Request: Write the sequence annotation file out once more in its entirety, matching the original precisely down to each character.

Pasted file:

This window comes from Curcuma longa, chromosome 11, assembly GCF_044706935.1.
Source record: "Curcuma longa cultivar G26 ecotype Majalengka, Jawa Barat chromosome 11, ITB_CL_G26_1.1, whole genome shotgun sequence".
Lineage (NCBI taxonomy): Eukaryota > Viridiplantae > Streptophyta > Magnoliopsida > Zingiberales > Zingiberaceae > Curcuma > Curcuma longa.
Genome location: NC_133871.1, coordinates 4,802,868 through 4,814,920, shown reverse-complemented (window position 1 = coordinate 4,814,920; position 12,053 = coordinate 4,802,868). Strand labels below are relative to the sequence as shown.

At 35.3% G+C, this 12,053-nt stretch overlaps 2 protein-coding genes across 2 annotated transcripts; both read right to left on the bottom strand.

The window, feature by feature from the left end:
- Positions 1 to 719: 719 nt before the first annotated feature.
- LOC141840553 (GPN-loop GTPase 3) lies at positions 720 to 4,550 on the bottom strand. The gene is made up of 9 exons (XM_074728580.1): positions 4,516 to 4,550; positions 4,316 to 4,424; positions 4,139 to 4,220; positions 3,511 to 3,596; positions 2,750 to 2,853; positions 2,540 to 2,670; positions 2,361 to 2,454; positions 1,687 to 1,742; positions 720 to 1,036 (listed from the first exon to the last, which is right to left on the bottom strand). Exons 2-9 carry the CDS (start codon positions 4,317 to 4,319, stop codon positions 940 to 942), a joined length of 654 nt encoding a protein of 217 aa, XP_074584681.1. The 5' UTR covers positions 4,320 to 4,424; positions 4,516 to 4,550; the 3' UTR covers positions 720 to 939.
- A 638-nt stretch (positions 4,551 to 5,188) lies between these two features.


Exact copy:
This window comes from Curcuma longa, chromosome 11, assembly GCF_044706935.1.
Source record: "Curcuma longa cultivar G26 ecotype Majalengka, Jawa Barat chromosome 11, ITB_CL_G26_1.1, whole genome shotgun sequence".
Lineage (NCBI taxonomy): Eukaryota > Viridiplantae > Streptophyta > Magnoliopsida > Zingiberales > Zingiberaceae > Curcuma > Curcuma longa.
Genome location: NC_133871.1, coordinates 4,802,868 through 4,814,920, shown reverse-complemented (window position 1 = coordinate 4,814,920; position 12,053 = coordinate 4,802,868). Strand labels below are relative to the sequence as shown.

At 35.3% G+C, this 12,053-nt stretch overlaps 2 protein-coding genes across 2 annotated transcripts; both read right to left on the bottom strand.

The window, feature by feature from the left end:
- Positions 1 to 719: 719 nt before the first annotated feature.
- LOC141840553 (GPN-loop GTPase 3) lies at positions 720 to 4,550 on the bottom strand. The gene is made up of 9 exons (XM_074728580.1): positions 4,516 to 4,550; positions 4,316 to 4,424; positions 4,139 to 4,220; positions 3,511 to 3,596; positions 2,750 to 2,853; positions 2,540 to 2,670; positions 2,361 to 2,454; positions 1,687 to 1,742; positions 720 to 1,036 (listed from the first exon to the last, which is right to left on the bottom strand). Exons 2-9 carry the CDS (start codon positions 4,317 to 4,319, stop codon positions 940 to 942), a joined length of 654 nt encoding a protein of 217 aa, XP_074584681.1. The 5' UTR covers positions 4,320 to 4,424; positions 4,516 to 4,550; the 3' UTR covers positions 720 to 939.
- A 638-nt stretch (positions 4,551 to 5,188) lies between these two features.